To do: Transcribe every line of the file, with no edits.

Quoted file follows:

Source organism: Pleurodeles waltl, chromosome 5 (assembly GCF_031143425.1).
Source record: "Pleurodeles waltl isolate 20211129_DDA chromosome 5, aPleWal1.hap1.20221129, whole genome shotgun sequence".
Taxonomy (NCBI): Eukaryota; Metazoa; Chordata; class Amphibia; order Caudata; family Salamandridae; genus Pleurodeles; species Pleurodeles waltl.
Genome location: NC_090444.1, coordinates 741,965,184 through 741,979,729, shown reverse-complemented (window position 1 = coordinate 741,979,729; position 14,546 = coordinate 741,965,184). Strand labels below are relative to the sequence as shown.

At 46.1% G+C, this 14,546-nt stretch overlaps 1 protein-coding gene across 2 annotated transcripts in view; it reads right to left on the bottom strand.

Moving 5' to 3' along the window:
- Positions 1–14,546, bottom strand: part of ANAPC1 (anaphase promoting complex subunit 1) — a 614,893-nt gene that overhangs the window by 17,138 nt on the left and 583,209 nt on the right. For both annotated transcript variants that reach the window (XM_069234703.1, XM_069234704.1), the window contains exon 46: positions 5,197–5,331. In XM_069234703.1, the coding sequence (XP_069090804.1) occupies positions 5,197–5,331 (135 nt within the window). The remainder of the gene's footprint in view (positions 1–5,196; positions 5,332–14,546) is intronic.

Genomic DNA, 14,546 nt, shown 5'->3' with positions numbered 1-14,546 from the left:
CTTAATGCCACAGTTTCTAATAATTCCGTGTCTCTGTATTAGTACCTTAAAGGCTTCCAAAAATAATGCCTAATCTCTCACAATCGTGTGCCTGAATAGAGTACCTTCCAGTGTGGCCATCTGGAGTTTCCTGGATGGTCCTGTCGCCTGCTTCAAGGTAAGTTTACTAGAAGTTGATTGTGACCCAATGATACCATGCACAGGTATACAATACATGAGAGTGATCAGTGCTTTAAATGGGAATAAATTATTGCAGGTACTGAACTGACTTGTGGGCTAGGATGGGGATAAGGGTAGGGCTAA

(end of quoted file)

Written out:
Source organism: Pleurodeles waltl, chromosome 5 (assembly GCF_031143425.1).
Source record: "Pleurodeles waltl isolate 20211129_DDA chromosome 5, aPleWal1.hap1.20221129, whole genome shotgun sequence".
Taxonomy (NCBI): Eukaryota; Metazoa; Chordata; class Amphibia; order Caudata; family Salamandridae; genus Pleurodeles; species Pleurodeles waltl.
Genome location: NC_090444.1, coordinates 741,965,184 through 741,979,729, shown reverse-complemented (window position 1 = coordinate 741,979,729; position 14,546 = coordinate 741,965,184). Strand labels below are relative to the sequence as shown.

At 46.1% G+C, this 14,546-nt stretch overlaps 1 protein-coding gene across 2 annotated transcripts in view; it reads right to left on the bottom strand.

Moving 5' to 3' along the window:
- Positions 1–14,546, bottom strand: part of ANAPC1 (anaphase promoting complex subunit 1) — a 614,893-nt gene that overhangs the window by 17,138 nt on the left and 583,209 nt on the right. For both annotated transcript variants that reach the window (XM_069234703.1, XM_069234704.1), the window contains exon 46: positions 5,197–5,331. In XM_069234703.1, the coding sequence (XP_069090804.1) occupies positions 5,197–5,331 (135 nt within the window). The remainder of the gene's footprint in view (positions 1–5,196; positions 5,332–14,546) is intronic.

Genomic DNA, 14,546 nt, shown 5'->3' with positions numbered 1-14,546 from the left:
CTTAATGCCACAGTTTCTAATAATTCCGTGTCTCTGTATTAGTACCTTAAAGGCTTCCAAAAATAATGCCTAATCTCTCACAATCGTGTGCCTGAATAGAGTACCTTCCAGTGTGGCCATCTGGAGTTTCCTGGATGGTCCTGTCGCCTGCTTCAAGGTAAGTTTACTAGAAGTTGATTGTGACCCAATGATACCATGCACAGGTATACAATACATGAGAGTGATCAGTGCTTTAAATGGGAATAAATTATTGCAGGTACTGAACTGACTTGTGGGCTAGGATGGGGATAAGGGTAGGGCTAA